Setting up VNC on the Newton Lab

Setting up VNC on the Newton Lab machines

These instructions should help you start a VNC server on one of the Newton lab machines and connect to the server on your local machine (i.e., set up a remote desktop). We use Tiger VNC, as it’s already installed on the Newton lab machines.

Update 2017-08-13: A section on the Arch Wiki.

Local Installation

There are clients (vncviewer) for GNU/Linux, macOS, and Windows:

  • On Debian/Ubuntu, install Tiger VNC with apt-get install tigervnc.
  • On Fedora/Red Hat, install Tiger VNC with yum install tigervnc.
  • On Arch Linux, install Tiger VNC with pacman -S tigervnc.
  • On macOS or Windows, install one of the binaries from Tiger VNC’s release page (see the link).

Start up a server

SSH into one of the Newton lab machines (e.g.,

user@localmachine:~$ ssh {identikey}

Start a VNC server (on the next available display):

identikey@cantor:~$ vncserver

You will require a password to access your desktops.


New ' ({identikey})' desktop is

Starting applications specified in /home/{identikey}/.vnc/xstartup
Log file is /home/{identikey}/.vnc/

Note the display number is 3. The VNC server will serve on port 5900+{display number} (port 5903 in this example). Now close the SSH session so we can tunnel the proper port over SSH.

Connect to the remote server

To connect to the VNC server with your local machine, we will create a tunnel from a bogus port on your local machine to the port VNC server is using on the remote (Newton) machine. On your local machine, we need a bogus, unused port. Port 10000 usually works, so let’s use that for this example. When we started the VNC server, it told us that it was using display 3, so that it’s bound to port 5903 on the remote machine. The following command uses SSH to tunnel port 10000 on the local machine to port 5903 on the remote machine:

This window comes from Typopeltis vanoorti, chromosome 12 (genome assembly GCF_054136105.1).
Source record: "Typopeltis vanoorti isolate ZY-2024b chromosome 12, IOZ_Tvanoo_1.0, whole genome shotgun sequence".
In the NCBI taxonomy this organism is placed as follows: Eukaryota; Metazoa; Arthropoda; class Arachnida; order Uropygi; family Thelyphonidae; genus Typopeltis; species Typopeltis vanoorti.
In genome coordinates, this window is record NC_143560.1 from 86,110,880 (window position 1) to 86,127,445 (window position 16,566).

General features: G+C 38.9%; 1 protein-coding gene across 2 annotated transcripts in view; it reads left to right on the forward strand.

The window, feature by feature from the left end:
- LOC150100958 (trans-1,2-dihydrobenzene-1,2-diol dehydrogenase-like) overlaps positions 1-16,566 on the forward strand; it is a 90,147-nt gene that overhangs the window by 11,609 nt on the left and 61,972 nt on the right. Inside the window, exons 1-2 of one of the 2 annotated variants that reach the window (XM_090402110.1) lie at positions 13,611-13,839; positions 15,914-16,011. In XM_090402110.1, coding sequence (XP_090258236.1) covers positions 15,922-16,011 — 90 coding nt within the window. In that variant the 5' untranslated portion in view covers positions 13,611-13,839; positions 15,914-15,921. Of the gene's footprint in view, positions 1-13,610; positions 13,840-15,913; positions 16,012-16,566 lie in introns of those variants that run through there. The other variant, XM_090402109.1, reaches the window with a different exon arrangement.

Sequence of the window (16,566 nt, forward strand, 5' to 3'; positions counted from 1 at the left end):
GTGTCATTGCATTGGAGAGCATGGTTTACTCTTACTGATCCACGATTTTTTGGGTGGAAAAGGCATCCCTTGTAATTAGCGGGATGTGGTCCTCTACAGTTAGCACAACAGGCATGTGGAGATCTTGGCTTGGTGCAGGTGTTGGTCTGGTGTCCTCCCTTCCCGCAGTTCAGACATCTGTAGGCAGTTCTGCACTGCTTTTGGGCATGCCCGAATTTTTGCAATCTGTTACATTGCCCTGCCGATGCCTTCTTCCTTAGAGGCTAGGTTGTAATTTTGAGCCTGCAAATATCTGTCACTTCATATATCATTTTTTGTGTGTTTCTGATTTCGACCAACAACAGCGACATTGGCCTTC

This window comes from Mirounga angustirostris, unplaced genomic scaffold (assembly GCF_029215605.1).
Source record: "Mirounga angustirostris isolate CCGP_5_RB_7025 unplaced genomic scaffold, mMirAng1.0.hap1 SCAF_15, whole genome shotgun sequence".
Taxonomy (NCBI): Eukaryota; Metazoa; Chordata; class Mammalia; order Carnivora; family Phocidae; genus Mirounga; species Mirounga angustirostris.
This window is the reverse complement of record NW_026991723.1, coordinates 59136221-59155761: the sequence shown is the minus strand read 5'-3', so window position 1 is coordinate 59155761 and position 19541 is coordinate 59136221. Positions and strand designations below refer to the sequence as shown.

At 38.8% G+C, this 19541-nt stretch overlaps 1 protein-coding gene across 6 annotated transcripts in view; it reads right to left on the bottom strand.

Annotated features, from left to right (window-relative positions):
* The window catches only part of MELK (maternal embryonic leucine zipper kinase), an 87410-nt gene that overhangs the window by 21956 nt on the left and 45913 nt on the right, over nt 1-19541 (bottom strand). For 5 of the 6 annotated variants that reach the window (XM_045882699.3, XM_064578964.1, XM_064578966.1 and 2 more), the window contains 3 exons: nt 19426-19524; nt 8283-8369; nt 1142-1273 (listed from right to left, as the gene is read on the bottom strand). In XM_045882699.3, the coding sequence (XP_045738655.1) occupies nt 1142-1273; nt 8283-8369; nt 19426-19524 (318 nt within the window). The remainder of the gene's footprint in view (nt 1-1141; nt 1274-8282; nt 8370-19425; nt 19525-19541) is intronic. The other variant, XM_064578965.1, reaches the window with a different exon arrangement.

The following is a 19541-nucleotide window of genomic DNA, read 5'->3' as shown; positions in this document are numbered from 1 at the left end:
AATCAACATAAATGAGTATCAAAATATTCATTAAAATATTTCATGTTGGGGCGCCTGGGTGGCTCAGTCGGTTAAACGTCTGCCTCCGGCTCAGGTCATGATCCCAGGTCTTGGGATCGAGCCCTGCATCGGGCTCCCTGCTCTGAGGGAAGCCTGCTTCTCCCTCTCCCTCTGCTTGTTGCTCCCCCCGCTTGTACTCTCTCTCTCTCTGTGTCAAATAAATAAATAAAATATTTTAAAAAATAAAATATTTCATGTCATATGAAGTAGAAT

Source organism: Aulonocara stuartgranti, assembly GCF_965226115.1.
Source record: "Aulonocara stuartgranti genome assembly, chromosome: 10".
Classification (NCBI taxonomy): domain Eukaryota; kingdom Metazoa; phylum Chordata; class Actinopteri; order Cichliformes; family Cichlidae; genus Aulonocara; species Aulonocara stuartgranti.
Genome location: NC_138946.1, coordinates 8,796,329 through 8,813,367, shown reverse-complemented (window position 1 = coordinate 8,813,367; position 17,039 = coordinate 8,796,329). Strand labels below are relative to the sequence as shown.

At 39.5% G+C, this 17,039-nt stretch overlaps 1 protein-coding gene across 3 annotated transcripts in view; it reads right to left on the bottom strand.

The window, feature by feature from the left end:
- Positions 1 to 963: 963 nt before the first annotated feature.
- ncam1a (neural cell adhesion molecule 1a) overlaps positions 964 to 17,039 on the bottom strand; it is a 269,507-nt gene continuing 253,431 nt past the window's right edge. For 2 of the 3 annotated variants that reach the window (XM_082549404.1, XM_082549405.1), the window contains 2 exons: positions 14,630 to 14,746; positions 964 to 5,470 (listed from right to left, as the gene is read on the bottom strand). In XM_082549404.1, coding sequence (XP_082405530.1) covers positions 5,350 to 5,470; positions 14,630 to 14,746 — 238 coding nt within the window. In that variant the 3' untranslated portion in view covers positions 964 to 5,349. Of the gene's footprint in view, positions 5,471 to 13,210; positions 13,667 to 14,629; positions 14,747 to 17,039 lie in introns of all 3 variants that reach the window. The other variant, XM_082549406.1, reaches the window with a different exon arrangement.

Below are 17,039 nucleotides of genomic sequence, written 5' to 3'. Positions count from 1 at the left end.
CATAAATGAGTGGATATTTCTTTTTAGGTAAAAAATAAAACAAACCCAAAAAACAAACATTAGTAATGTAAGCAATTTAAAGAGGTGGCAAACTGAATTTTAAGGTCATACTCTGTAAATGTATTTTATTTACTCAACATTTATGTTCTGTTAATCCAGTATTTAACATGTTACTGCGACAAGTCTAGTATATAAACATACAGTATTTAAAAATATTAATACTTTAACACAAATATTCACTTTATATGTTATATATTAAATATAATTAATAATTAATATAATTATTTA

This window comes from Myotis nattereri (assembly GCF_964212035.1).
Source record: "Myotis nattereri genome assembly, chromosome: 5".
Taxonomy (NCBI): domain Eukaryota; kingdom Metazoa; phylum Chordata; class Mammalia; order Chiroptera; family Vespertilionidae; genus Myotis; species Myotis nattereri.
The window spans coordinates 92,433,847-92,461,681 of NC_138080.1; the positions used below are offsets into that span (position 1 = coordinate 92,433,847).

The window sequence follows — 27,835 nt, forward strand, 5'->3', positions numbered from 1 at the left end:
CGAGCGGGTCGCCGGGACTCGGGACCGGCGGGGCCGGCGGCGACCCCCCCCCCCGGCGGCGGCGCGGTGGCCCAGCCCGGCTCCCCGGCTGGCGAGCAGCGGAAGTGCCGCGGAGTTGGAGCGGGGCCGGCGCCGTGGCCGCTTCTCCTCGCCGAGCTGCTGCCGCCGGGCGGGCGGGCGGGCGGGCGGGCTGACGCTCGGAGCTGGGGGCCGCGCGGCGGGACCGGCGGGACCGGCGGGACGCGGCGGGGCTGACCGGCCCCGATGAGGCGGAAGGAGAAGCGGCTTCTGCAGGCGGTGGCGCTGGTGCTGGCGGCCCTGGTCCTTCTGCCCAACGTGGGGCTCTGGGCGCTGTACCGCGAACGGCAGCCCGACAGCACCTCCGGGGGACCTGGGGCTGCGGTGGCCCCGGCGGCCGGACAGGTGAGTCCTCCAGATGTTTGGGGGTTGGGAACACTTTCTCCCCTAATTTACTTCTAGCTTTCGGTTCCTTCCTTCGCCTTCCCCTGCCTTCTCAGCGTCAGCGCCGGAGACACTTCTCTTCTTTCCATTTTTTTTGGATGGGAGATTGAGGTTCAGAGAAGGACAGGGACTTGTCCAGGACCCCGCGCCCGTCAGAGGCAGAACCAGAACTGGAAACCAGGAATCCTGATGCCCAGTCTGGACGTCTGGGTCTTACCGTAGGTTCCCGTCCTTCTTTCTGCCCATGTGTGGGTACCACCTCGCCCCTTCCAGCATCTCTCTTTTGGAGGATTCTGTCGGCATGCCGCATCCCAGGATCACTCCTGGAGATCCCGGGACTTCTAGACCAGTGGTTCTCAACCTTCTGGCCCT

user@localmachine:~$ ssh {identikey} -L 10000:localhost:5903

port forwarding schematic

Now we’ve forwarded VNC server traffic to localhost:10000. To connect on GNU/Linux,

user@localmachine:~$ vncviewer localhost:10000

On macOS, start up the Tiger VNC client and set the “VNC server” to localhost:10000: macOS Tiger VNC

You should then be prompted for your VNC server password that you set earlier. Once authenticated, you should see the desktop (currently GNOME) from the remote machine.

If you see an error message of the form “Unable to connect to socket: connection refused”, make sure that you’ve set up SSH port forwarding correctly, and are pointing VNC viewer to the proper port on your local machine.

Some useful vncserver commands

The VNC server will run on one of the Newton lab machines. Below there are some useful commands to manage VNC servers.

To get information about runing servers:

identikey@cantor:~$ vncserver -list

TigerVNC server sessions:

:6              31538

Note that :6 is the display used by the server. To stop it, we use

identikey@cantor:~$ vncserver -kill :6
Killing Xvnc process ID 31538

You can set up various configuration parameters in ~/.vnc/config on the Newton machines. For example,


Setting up an SSH key

From GitHub’s help page

If you haven’t done so already, it is probably wise to create an SSH key pair on your local machine.

user@localmachine:~$ ssh-keygen -t rsa -b 4096 -C {your-preferred-email}

Copy your public key to one of the Newton lab machines (you can also use ssh-copy-id).

user@localmachine:~$ scp ~/.ssh/ {identikey}

SSH into one of the Newton lab machines, and add your local machine’s public key to ~/.ssh/authorized_keys.

identikey@cantor:~$ cat >> ~/.ssh/authorized_keys

You can now SSH to the Newton lab machines without sending your Identiky password over the network.